Academic journal article Journal of Southeast Asian Studies

Actors and Arenas, Elections and Competition: The 1958 Election of the Singapore Chinese Chamber of Commerce

Academic journal article Journal of Southeast Asian Studies

Actors and Arenas, Elections and Competition: The 1958 Election of the Singapore Chinese Chamber of Commerce

Article excerpt

This article discusses the socio-political behaviour of the ethnic Chinese business elite of Singapore. Contributing to the discussion of whether or not this behaviour should be understood primarily in cultural terms (along the lines of Chinese and Confucian values) or else in structural political and economic terms, it is argued that the two approaches should be combined. Culture lives and breathes in actual human behaviour that is organised and shaped through structural arrangements, and these structures are empty without that cultural filling. Culture and structure are so interdependent -- structures being embedded in culture, and culture having to operate within structures -- that they form two complementary and intertwined aspects of society that cannot be examined separately. Both cultural and structural patterns are continually influenced and reshaped by the larger social, political and economic environments in which they are embedded and both should be viewed in an historical context of continuity and change.

It is also necessary to look at more than just economic behaviour and organisation; social and political realms must be examined as well. This is possible analytically, because these realms are closely integrated and also because ethnic Chinese appear to display similar pragmatic and flexible strategies in each of them. From this case study of the internal developments in the Singapore Chinese Chamber of Commerce (SCCC), a picture emerges of the patterns and logic of individual and group action. This picture leads to the conclusion that the Chinese commercial leaders in this case assumed multiple roles and applied an array of strategies to realise their objectives. They drew on -- and no doubt subscribed to -- normative principles based on cultural patterns and behaviour, as well as hardball political strategies of dominance, power and competition, creating a system of socio-political behaviour that was both pragmatic and flexible.

Studying ethnic Chinese: problems and questions

The successful economic development of Southeast Asia has sparked much interest in the region's ethnic Chinese. In both journalistic and academic publications, writers have sought to explain the often disproportionate stake that the Chinese hold in trade, investment and manufacturing. Two approaches seem to dominate the discussion: explanations based on the cultural values and characteristics that distinguish the Chinese from their indigenous neighbours, and explanations based on structural issues of politics and economics on a global and local scale, highlighting comparative advantage and external developments that seem to favour the Chinese. Such a dichotomy is simplistic and misleading; nonetheless, it does serve to identify two dominant paradigms.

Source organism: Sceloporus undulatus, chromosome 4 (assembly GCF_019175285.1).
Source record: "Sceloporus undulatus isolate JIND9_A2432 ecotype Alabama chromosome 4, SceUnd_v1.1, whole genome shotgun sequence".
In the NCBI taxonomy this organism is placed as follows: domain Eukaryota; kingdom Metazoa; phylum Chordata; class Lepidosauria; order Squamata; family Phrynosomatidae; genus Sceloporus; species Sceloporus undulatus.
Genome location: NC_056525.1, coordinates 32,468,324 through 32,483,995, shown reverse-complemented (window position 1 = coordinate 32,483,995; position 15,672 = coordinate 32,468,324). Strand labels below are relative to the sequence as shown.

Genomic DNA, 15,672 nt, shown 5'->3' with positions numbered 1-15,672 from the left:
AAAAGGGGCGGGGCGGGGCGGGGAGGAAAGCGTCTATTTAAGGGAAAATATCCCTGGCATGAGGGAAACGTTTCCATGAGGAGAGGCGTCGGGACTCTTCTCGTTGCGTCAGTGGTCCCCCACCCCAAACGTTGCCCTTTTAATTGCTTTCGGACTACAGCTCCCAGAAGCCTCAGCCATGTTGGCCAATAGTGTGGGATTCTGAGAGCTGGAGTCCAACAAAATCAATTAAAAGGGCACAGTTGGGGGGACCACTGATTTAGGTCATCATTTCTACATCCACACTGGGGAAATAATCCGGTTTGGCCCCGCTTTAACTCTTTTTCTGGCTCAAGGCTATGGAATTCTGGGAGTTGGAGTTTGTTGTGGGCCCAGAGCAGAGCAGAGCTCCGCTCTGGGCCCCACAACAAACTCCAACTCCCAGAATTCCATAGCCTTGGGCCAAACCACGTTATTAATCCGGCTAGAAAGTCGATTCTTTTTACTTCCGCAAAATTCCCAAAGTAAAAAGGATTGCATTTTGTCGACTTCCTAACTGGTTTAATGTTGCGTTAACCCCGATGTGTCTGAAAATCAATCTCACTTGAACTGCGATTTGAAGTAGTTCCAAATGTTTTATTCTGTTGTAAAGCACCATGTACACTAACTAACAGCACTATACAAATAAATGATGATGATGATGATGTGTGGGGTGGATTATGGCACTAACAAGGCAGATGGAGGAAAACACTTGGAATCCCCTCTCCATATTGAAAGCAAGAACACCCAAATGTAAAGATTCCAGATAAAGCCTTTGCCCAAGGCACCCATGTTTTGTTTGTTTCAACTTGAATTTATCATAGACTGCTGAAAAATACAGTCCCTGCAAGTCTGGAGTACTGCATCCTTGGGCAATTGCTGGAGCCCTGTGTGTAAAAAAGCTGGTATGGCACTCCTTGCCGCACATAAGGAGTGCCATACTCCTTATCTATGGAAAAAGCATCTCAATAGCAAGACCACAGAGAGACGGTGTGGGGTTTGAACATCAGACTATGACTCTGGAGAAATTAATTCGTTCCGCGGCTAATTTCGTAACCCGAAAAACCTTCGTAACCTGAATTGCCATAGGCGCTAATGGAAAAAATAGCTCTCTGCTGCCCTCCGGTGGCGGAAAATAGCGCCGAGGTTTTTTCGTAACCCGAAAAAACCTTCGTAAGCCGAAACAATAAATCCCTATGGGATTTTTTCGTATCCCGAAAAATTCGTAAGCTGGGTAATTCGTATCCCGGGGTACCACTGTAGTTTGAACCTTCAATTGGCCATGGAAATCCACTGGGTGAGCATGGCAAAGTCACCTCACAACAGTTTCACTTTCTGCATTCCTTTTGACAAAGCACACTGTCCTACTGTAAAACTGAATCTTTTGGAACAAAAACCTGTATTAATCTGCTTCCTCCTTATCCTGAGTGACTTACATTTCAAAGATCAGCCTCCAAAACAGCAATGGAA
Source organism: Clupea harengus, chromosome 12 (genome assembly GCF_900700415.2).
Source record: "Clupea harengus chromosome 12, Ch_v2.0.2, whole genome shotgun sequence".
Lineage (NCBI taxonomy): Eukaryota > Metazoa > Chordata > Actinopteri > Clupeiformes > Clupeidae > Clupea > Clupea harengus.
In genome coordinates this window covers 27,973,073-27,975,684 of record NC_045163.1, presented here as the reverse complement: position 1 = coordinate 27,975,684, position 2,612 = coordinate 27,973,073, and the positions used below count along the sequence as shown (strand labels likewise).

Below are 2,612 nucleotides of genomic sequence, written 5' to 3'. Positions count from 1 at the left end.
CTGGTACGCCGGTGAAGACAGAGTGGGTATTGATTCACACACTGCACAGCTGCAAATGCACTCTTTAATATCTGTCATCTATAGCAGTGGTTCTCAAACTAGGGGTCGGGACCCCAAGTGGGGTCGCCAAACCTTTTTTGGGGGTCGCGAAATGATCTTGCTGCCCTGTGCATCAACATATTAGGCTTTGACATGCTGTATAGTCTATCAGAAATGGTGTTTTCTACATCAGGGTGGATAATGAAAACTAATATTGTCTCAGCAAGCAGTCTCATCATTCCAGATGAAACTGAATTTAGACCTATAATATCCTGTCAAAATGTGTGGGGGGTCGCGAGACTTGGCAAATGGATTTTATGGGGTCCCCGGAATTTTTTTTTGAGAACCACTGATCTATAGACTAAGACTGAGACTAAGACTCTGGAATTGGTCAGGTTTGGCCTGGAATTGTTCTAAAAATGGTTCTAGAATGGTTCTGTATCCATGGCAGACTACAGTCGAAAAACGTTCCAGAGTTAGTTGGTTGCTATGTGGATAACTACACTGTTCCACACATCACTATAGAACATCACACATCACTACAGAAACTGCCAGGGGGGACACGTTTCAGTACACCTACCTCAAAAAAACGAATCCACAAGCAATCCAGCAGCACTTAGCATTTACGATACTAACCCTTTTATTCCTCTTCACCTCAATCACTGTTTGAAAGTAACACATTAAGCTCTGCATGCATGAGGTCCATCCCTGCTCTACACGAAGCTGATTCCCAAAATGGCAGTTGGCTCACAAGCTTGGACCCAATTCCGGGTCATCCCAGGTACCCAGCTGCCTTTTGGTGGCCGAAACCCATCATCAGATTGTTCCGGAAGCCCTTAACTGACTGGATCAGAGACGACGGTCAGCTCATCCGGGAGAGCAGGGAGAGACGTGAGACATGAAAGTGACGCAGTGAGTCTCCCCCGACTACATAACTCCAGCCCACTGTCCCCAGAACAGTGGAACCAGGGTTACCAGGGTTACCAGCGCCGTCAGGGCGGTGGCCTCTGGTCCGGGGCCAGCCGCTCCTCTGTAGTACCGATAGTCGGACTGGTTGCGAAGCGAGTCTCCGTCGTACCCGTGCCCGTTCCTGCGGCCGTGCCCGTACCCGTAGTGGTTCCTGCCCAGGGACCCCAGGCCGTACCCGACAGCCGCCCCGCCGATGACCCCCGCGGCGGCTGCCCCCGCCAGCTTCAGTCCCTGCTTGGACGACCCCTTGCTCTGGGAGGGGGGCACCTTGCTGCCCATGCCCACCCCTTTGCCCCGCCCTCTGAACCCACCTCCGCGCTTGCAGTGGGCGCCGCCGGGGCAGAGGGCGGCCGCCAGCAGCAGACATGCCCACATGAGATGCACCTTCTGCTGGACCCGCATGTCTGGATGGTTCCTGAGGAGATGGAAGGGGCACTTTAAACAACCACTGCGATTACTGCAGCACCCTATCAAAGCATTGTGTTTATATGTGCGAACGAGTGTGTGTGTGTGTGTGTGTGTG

The cultural approach turns to 'Chinese-ness' as an explanatory factor for economic success. (1) These authors hold that the Chinese possess a set of values, processes of socialisation and a number of forms of social organisation that give them a competitive edge in commercial affairs over other ethnic groups in Southeast Asia. Filial piety, collectivism and concern for face are seen as important among this cultural baggage. (2) Open conflict is to be avoided and dignity and face left intact. In a more practical sense, when discussing ethnic Chinese business practices, S. Gordon Redding observes that the core of networking -- necessary to beat the inherent distrust of anyone or anything outside the immediate family -- is comprised of Chinese-ness, lineage ties, region-of-origin connections and the construction of dependable relationships. (3) Redding is by no means the only proponent of cultural explanations for ethnic Chinese behaviour, organisation and success; other academics, popular business writers and government reports have followed roughly similar approaches. (4)

Aspects of culture are no doubt important to our understanding of human behaviour. …

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